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Trastuzumab deruxtecan as potential novel standard of care for second-line HER2-positive metastatic breast cancer

Trastuzumab deruxtecan (T-DXd) is a HER2-targeting antibody–drug conjugate approved for patients with advanced HER2-positive metastatic breast cancer (HER2+ mBC). The first results from the randomised, phase III DESTINY-Breast03 study now demonstrate that treatment with T-DXd results in a highly statistically significant and clinically meaningful improvement in progression-free survival vs. trastuzumab emtansine (T-DM1) in HER2+ mBC patients previously treated with trastuzumab and taxane.

Although impressive progress has been made in HER2-positive (HER2+) metastatic breast cancer (mBC), unmet need still persists. Thus far, trastuzumab deruxtecan (T-DXd) was investigated in the third-line or beyond setting in the single-arm phase II DESTINY-Breast01 study. Robust activity was observed and has led to regulatory approvals globally. Given these data, T-DXd was evaluated head-to-head versus trastuzumab emtansine (T-DM1) in previously treated HER2+ mBC patients in the phase III DESTINY-Breast03 study.

DESTINY-Breast03 study design

DESTINY-Breast03 enrolled patients with unresectable or metastatic HER2+ breast cancer who were previously treated with trastuzumab and a taxane in the advanced/metastatic setting or who progressed during or less than six months after completing adjuvant therapy involving trastuzumab and taxane. Patients were allowed to have clinically stable, treated brain metastases. Patients were randomly assigned (1:1) to T-DXd 5.4 mg/kg once every three weeks (N= 261) or T-DM1 3.6 mg/kg once every three weeks (N= 263). Primary endpoint of the study was progression-free survival (PFS) as assessed by blinded independent central review (BICR).

Study results

Baseline characteristics were well balanced between the two treatment groups. Median age was approximately 54 years and over 20% had brain metastases. Approximately 10% of patients in each arm did not receive prior treatment for mBC. Roughly 60% of patients had received previous pertuzumab treatment. After a median follow-up of 16.2 months for T-DXd and 15.3 months for T-DM1, the PFS by BICR was significantly in favour of the T-DXd arm (HR[95%CI]: 0.28[0.22-0.37], p= 7.8 x 10-22). The median PFS was not reached in the T-DXd arm and was reported at 6.8 months for patients treated with T-DM1. The 12-month PFS rates were 75.8% and 34.1%, respectively. Furthermore, a consistent benefit was seen across key subgroups, including hormone receptor status, prior treatment with pertuzumab, visceral disease, number of prior lines of therapy and the presence or absence of brain metastases. The estimated overall survival (OS) rate at 12 months was 94.1% in the T-DXd arm and 85.9% with T-DM1. The hazard ratio for OS was 0.56 (95%CI: 0.36-0.86) with a p-value of 0.007172. However, this did not cross the pre-specified boundary for statistical significance of p< 0.000265. The majority of patients in the T-DXd arm experienced a reduction in tumour size, with a confirmed objective response rate (ORR) for T-DXd of 79.7% as compared to 34.2% for T-DM1 (including 16.1% and 8.7% of complete responses, respectively).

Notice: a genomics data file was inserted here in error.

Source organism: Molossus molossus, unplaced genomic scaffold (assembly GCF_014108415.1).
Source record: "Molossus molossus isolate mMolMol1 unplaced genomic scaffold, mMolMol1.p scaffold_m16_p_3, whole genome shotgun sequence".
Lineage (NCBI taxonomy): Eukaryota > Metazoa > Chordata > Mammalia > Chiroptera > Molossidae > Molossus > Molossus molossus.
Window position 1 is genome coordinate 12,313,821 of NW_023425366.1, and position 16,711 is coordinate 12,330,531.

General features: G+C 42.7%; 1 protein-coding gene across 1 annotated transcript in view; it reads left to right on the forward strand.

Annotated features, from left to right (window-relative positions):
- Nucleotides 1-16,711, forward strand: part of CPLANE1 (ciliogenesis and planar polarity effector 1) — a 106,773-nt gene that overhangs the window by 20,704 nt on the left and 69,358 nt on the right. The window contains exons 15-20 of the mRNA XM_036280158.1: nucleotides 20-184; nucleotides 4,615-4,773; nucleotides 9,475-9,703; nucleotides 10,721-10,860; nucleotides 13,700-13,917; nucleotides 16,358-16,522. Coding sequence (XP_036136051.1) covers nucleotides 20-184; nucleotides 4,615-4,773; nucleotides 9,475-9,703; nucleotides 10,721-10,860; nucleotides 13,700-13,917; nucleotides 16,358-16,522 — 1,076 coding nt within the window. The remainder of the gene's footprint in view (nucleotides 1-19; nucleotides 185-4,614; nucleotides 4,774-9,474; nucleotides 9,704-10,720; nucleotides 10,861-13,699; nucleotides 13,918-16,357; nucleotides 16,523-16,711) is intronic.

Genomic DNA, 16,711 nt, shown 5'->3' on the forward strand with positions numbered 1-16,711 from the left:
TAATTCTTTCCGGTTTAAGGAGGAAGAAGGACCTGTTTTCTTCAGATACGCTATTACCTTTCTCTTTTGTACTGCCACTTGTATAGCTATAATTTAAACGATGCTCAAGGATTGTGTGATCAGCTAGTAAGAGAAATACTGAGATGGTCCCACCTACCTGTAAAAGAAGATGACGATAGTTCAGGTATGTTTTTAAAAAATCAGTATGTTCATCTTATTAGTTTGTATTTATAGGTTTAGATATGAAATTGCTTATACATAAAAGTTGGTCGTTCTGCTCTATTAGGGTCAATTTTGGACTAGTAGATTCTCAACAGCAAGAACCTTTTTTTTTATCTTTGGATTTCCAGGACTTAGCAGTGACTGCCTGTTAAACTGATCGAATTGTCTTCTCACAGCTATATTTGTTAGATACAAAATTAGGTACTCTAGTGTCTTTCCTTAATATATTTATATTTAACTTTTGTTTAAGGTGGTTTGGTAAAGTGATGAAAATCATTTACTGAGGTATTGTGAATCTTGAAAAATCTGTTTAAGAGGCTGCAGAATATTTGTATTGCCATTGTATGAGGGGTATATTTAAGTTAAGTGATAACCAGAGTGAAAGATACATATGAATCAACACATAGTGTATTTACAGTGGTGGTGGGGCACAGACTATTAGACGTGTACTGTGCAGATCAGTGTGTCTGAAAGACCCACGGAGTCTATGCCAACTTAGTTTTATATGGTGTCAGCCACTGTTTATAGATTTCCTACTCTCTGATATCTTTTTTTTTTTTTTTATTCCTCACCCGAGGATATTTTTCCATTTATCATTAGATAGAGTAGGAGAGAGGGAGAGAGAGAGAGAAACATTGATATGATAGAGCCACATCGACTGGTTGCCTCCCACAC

At the time of the data cut-off, the median treatment duration was 14.3 months in the T-DXd arm and 6.9 months for T-DM1. The most common treatment-emergent adverse event (TEAE) associated with treatment discontinuation was interstitial lung disease (ILD)/pneumonitis (8.2%) for T-DXd and was thrombocytopenia (2.7%) for T-DM1. The most common TEAEs associated with dose reduction for T-DXd were nausea (6.2%) and neutropenia (3.5%). For T-DM1 this was thrombocytopenia (4.2%), increased alanine aminotransferase (ALT, 2.7%) and increased aspartate aminotransferase (AST, 2.7%). Similar rates of all grade and grade ≥3 drug-related TEAEs were observed between arms. Most drug-related TEAEs were gastrointestinal or haematological in nature. Importantly, there were no grade 4-5 adjudicated drug-related ILD/pneumonitis events observed with T-DXd. Furthermore, in the T-DXd arm, all reported adverse events of left ventricular ejection fraction decrease were asymptomatic and no cases of cardiac failure occurred.


In the randomised, phase III DESTINY-Breast03 study, T-DXd demonstrated a highly clinically meaningful and statistically significant improvement in PFS compared with T-DM1 in patients with HER2-positive mBC. In addition, at the time of first interim analysis, T-DXd demonstrated an encouraging OS trend and a safety profile that is comparable between both study arms. Therefore, these data support T-DXd becoming the standard of care for second-line HER2-positive mBC.


Cortés J, Kim SB, Chung WP, et al. Trastuzumab deruxtecan (T-DXd) vs trastuzumab emtansine (T-DM1) in patients (Pts) with HER2+ metastatic breast cancer (mBC): results of the randomized rhase 3 DESTINY-Breast03 study. Presented at ESMO 2021; Abstract LBA1.

Speaker Javier Cortés

Javier Cortés

Javier Cortés, MD, Vall d’Hebron Institute of Oncology, Barcelona, Spain


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